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Extracts from: The Stone Flower, Swan Lake, Cinderella, Giselle, Gayaneh, Don Quixote (music by Sergei Prokofiev, Pyotr Ilyich Tchaikovsky, Adolf Adam, Aram Khachaturian, and Ludwig Minkus

The Leningrad Kirov Ballet: Yuri Soloviev, Alla Sizova, Alla Osipenko, Anatoli Gridin (principal dancers), The Bolshoi Ballet: Galina Ulanova, Maya Plissetskaya, Vladimir Vasiliev, Ekaterina Maximova, Yuri Soloviev, Maris Liepa, Raisa Struchkova (principal dancers), Yuri Grigorovich (Choreography), The Covent Garden Orchestra, Niyazi (conductor), Bournemouth Symphony Orchestra, Alexander Kopylov, Algis Zhuraytis (conductors)
Recorded at ROH, Covent Garden, in the 1960s – 81’58
ica Classics ICAD 5074 – Picture format: 4:3 – Region Code 0 – DVD format NTSC – Sound, enhanced mono

The ica DVD compilation “Treasures of the Russian Ballet” of extracts from both the Kirov and Bolshoi Ballets filmed by the BBC in the 60s is, indeed, an invaluable trove of performance rarities from the Soviet era. The dancers were, in many cases, in top artistic form, but were overshadowed by the few who had defected to the world stage and international stardom. It is instructive to see these companies, at the height of their powers, even if they were at the mercy of the Kremlin.

From the dancers of the Leningrad State Kirov Ballet (now the Mariinsky Ballet) is the full first act of legendary choreographer Yuri Grigorovich’s remake of The Stone Flower a folk tale of a maiden and a village engraver. Principal dancers Yuri Soloviev and Alla Sizova have gorgeous chemistry and technique. Filmed in 1961, what strikes you instantly is the skill in which the cinematography is preserving the integrity of the performance, with dancers full bodies show through most of it.

Grigorovich, who later created Spartacus, as a nationalist ballet, does not show much choreographic range in this ballet, but, as these dancers thrillingly show, it has narrative intensity and technical precision. The use of pantomime and Russian folk idioms is masterful, especially in such ensemble as the “Dance of the Unmarried Men” with wily references to Cossack and czardas steps. The corps de ballet women are equally impressive in the ensemble lines, that backdrop for the electrifying presence of the mysterious and lithe Alla Osipenko. Serge Prokofiev’s score has both fire and intimacy and is lustily conjured by conductor Niyazi and the Covent Garden Orchestra.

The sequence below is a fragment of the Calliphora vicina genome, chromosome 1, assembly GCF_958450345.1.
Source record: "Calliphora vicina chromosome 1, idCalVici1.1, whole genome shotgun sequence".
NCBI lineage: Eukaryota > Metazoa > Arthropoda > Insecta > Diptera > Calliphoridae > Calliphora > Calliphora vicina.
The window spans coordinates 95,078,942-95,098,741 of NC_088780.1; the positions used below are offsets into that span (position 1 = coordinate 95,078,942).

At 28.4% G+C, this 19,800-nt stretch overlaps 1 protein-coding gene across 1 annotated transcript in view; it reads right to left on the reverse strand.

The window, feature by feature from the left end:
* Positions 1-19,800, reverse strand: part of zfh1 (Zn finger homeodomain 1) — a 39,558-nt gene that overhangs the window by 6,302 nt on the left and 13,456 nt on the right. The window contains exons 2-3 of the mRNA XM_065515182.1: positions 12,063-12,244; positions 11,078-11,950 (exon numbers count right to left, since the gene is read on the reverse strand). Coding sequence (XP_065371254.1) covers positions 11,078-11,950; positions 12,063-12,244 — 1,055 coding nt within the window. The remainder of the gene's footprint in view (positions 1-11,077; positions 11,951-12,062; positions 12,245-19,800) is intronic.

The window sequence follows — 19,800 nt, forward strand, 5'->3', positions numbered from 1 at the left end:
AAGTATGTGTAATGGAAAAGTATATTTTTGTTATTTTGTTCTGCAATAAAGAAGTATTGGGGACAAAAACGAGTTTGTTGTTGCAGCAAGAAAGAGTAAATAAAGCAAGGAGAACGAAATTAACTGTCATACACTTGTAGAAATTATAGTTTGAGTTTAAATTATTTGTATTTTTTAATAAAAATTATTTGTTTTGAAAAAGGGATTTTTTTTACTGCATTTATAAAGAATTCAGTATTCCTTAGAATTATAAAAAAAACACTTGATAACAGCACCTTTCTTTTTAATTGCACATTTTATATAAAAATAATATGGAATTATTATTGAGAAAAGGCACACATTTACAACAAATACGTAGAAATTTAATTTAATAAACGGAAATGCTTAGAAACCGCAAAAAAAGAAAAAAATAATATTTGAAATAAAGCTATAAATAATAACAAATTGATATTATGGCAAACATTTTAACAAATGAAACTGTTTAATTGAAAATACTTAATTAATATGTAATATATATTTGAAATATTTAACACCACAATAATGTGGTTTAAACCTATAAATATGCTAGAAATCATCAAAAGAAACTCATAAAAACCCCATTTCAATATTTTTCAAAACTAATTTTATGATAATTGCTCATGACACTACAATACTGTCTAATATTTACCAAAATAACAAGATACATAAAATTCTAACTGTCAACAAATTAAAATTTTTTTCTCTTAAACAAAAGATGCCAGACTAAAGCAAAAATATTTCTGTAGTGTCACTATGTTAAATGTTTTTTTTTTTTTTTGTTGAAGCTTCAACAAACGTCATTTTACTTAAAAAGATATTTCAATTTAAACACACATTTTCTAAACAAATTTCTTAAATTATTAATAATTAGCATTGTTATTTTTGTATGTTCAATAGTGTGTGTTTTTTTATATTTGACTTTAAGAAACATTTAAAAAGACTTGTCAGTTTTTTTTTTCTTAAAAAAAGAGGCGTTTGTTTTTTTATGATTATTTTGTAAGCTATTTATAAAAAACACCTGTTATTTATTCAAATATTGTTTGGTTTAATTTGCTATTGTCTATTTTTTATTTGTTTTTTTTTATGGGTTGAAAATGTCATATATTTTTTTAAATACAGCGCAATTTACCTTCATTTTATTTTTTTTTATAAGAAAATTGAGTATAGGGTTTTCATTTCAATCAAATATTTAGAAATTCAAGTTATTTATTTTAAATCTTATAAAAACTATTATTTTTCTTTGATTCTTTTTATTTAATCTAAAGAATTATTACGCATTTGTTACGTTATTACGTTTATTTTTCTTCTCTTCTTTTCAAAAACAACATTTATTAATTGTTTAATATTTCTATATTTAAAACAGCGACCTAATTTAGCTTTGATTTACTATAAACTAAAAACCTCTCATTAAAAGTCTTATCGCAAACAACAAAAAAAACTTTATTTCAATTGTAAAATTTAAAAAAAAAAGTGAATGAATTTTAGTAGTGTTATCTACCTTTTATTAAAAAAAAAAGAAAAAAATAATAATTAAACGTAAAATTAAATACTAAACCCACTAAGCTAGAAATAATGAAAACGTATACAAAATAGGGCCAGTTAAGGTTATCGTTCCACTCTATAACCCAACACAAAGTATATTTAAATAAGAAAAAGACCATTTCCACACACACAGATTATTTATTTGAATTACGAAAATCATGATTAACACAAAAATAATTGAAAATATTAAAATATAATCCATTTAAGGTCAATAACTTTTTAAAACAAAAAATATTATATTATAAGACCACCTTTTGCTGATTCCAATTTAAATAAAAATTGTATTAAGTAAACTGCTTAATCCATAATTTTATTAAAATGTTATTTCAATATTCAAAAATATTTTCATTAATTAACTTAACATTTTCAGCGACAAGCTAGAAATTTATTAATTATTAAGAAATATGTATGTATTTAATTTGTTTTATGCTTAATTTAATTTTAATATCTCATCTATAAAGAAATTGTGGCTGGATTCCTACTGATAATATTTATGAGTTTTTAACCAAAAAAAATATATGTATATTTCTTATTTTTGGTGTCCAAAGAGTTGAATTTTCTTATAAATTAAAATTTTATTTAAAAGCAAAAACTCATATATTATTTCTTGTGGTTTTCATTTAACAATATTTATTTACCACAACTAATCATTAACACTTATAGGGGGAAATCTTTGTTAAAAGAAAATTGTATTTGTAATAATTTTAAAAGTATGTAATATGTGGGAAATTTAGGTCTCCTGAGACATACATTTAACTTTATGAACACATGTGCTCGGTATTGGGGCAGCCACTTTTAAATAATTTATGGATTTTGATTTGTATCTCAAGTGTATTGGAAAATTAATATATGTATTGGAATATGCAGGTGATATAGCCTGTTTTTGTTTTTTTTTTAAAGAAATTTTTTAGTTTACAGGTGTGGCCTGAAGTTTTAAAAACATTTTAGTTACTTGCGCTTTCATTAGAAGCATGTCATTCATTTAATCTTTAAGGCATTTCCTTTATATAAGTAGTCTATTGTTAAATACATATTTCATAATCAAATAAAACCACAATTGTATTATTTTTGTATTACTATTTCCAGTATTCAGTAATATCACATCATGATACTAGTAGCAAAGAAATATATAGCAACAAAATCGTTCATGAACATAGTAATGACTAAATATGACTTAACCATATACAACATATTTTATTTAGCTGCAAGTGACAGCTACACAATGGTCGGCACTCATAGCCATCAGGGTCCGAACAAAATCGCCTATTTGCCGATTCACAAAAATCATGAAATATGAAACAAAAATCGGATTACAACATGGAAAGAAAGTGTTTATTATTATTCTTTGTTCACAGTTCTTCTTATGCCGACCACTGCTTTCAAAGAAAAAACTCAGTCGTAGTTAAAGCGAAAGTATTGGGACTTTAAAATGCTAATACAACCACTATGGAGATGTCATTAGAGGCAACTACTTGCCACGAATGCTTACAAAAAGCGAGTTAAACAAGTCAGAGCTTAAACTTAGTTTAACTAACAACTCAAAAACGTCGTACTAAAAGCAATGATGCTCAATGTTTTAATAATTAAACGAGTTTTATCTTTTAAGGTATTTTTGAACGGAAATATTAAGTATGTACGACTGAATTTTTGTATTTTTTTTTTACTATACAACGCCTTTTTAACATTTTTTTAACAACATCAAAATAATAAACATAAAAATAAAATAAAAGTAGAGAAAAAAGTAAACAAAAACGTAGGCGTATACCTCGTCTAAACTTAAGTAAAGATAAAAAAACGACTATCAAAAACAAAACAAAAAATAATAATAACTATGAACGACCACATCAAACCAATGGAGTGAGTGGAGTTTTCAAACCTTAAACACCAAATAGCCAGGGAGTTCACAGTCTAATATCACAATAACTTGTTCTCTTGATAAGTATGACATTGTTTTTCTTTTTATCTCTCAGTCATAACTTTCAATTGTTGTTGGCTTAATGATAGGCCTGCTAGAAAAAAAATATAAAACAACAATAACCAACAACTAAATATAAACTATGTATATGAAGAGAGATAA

Excerpts from The Bolshoi Ballet classical repertoire, mostly filmed studio stagings during the company’s 1963 season, fill out the collection. Here are some of the highlights.

Tchaikovsky’s Swan Lake Act 2 dancing at the Royal Opera House in 1956 with Yuri Fairi conducting the CGO, with Bolshoi stars Galina Ulanova as Odette and Nicolai Fadeyechev as the Prince performing the central pas de deux, flanked by the corps women. Fairi really pours on the symphonic melodrama and actually it fits the heavy drapery of Lev Ivanov - Alexander Gorsky’s, heavy handed classicism. Ulanova and Fadeyechev are a bit clunky in moments, especially under some stark spotlights and jarring camera angles, but the occasion of the tour and the duet’s amped-up theatricality makes this a historic performance.

Raisa Struchkova and Mikhail Lavrovsky fare better in the ballroom scene from Act 2 of Prokofiev’s Cinderella. Struchkova has glittering carriage and clean execution and Lavrovsky has the look of a prince, and it doesn’t hurt that he spins like a nuclear helix.

The legendary Maris Liepa is Albrecht to Ekaterina Maximova Giselle in the Act II pas de deux. Liepa, a fine actor, was part of the new crop of men who were redefining the role of the danseur. This couple lets this iconic choreography breath with their superb pacing. Maximova has lightning speed point work and airy carriage, while Liepa dances with subtle abandon.

Vladimir Vasiliev is the barber Basilio and Maya Plissetskaya the sultry Kitri in Minkus’ Don Quixote. Vasiliev, who will later have his greatest triumph creating the role of Spartacus, is so commanding, even when he has minor flaws in this performance. Vasiliev might not have the technical precision that became his trademark, but he attacks this role opposite and equally fiery and screen luminous Plissetskaya.

Much credit should go to the unaccredited cameramen and production crew at the BBC. They knew what they were doing, they filmed the dancers whole bodies, in tight screen composition and they traveled in group scenes to avoid a stagey distance. Foremost they worked the cameras to capture the performance level of the dancers, with aesthetic intimacy. The clarity of the black and white film stock also enhances detailing of these performers, who so powerfully embody the generations of Russian classicism.

Lewis Whittington




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